It was 7 a.m. when I picked up the phone in our Seattle hotel room and called home. Pam, who had been minding our house, feeding the dog and collecting the mail, answered.
"We're flying home today. How's everything there?," I said.
"It snowed last night and you have a bunch of trees down, and some giant branches broke off of some others," she said. "It's a mess."
"Ha-ha," I said, in an unconvinced monotone. "Seriously, everything good?"
"No, really," she insisted. "It snowed."
Did it ever: Bakersfield's snow day, the weather miracle of Jan. 25, 1999, delighted a half-million very surprised people. Minnesotans and Wisconsinites might chuckle or sneer at the idea that 3-to-6 overnight inches could paralyze a city — and paralyze it so happily. But in Bakersfield and throughout much of the southern San Joaquin Valley, that was the prevailing mindset that day 20 years ago.
Not for me, though. Not at first.
"Pam. Pam. Come on. I know it didn't snow. I just wanted to check on things before we head to the airport," I said.
We'd been in the Pacific Northwest for four days for my little sister's wedding. Jill and her cousin Sophia had been co-flower girls, impish and adorable. Ben had been the ring bearer, even though he was only 3 at the time, and conventional wedding wisdom states 3 is asking for trouble. But the kids pulled it off and their relieved parents beamed. The happy couple was that much happier.
Now it was the Monday-morning-after and our flight home was leaving in three hours. I figured I'd give Pam fair warning so she could cart out all of the empty beer bottles, or whatever.
But now here she was, trying to get me to bite on this ridiculous snow-day story.
"All right, Pam," I said, finally playing along. "I'll let you go so you can start shoveling your way out. See you at about 1."
"OK, Daddy Bob," she said. "You'll see."
The four of us flew into LAX just before noon, then hopped aboard a puddle jumper and headed back north to Bakersfield.
Most of us have seen the valley floor at night, descending the Grapevine: The ruby string of taillights heading north to the horizon, paralleled by the golden chain of headlights coming back south, toward us. It's actually kind of beautiful if you allow yourself to pretend it's some kind of terrestrial jewelry and not simply two lines of CO2-spewing cars and trucks, 40 miles long each way.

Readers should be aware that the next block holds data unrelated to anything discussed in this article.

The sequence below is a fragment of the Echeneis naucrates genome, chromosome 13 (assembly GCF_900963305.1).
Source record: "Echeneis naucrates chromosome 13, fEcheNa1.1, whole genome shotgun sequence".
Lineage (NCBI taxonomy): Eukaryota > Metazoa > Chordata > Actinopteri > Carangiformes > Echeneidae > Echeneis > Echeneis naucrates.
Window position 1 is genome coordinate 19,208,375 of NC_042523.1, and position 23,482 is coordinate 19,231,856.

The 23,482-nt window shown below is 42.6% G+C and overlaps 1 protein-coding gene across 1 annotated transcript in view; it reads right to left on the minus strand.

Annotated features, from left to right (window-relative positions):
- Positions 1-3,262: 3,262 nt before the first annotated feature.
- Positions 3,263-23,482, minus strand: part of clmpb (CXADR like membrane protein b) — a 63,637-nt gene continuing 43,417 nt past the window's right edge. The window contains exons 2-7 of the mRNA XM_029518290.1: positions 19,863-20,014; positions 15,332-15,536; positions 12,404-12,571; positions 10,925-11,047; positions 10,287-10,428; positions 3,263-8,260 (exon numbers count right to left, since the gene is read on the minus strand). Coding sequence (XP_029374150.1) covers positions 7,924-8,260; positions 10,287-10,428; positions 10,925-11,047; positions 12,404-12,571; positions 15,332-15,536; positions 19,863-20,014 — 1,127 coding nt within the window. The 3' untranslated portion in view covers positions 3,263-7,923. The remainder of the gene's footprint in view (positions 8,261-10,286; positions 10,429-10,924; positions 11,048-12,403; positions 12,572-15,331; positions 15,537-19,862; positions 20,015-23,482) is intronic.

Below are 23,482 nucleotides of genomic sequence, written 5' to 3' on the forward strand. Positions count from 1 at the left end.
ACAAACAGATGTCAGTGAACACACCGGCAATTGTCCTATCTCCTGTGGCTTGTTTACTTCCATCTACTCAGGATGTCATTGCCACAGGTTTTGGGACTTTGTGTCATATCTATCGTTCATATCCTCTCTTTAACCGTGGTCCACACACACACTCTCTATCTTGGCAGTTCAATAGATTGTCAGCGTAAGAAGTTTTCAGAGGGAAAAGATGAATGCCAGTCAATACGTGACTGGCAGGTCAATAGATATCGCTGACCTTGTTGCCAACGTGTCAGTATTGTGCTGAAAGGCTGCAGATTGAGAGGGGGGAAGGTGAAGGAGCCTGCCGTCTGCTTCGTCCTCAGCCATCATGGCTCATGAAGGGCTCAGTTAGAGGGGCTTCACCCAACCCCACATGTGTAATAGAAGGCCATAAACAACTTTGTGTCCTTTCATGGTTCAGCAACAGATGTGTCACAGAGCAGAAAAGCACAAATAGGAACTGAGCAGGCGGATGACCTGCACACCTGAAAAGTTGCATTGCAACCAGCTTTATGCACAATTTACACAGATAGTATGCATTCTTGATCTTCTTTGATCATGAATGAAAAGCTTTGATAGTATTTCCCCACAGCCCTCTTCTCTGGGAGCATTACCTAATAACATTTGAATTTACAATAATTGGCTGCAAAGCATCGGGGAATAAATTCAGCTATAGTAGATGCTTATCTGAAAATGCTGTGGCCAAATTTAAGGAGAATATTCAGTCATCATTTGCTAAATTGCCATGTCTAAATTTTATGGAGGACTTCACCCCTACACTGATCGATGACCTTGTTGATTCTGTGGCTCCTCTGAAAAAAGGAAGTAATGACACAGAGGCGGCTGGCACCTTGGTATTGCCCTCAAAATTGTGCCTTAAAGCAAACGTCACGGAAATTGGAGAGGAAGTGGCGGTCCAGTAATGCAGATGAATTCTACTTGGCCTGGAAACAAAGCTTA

Our first glimpse of the serene white valley floor that day, from 15,000 feet up, had that same kind of majesty — times 100.
By the time we touched down a little after 1, the magic of those early morning hours — that peaceful, incredulous calm we'd missed by half a day and 1,000 miles — was starting to dissipate. But it hadn't completely. Children were still rolling up snowmen and skidding down the street on cardboard or whatever they could find. Neighbors were still visiting other neighbors' kitchens, sipping hot chocolate and taking pictures.
Ben and Jill commenced to building a snowman of their own, naturally. The snow was still plentiful, but it had that icy, slightly wet feeling that said "hurry." The price we paid for the privilege of witnessing Bakersfield's snow day from an eagle's point of view, and for having attended my sister's perfect little wedding, was steep: We'd lost eight hours of community-shared wonderment.
But it was not an altogether bad trade. Our view of the valley from the air that day was unlike anything we'd seen before or will likely see again.
I remembered that snow day for many months afterward — and not always fondly. I thought of it well into the spring, every time I took my chainsaw to another section of yet another felled eucalyptus tree. I had an acre of them.
I remember it more fondly now, of course. The kids were small and did cute, small-kid things. I had more hair, less middle and better knees. Things seemed simpler, even though they were probably busier and more complicated.
Now I sit around with 20-year friends and mutter things like, "Could that really have been 20 years ago?" Because, in addition to being a special, most unexpected delight, Bakersfield's snow day was also one of life's mile markers.
That's what any kind of 20-year anniversary is: Occasion to look back and reflect on the relentlessness of time, on the ways we've grown, on the memory of the people we've lost.
And to imagine where we might be 20 years from now — because, after all, the last 20 came and went like an overnight snowfall.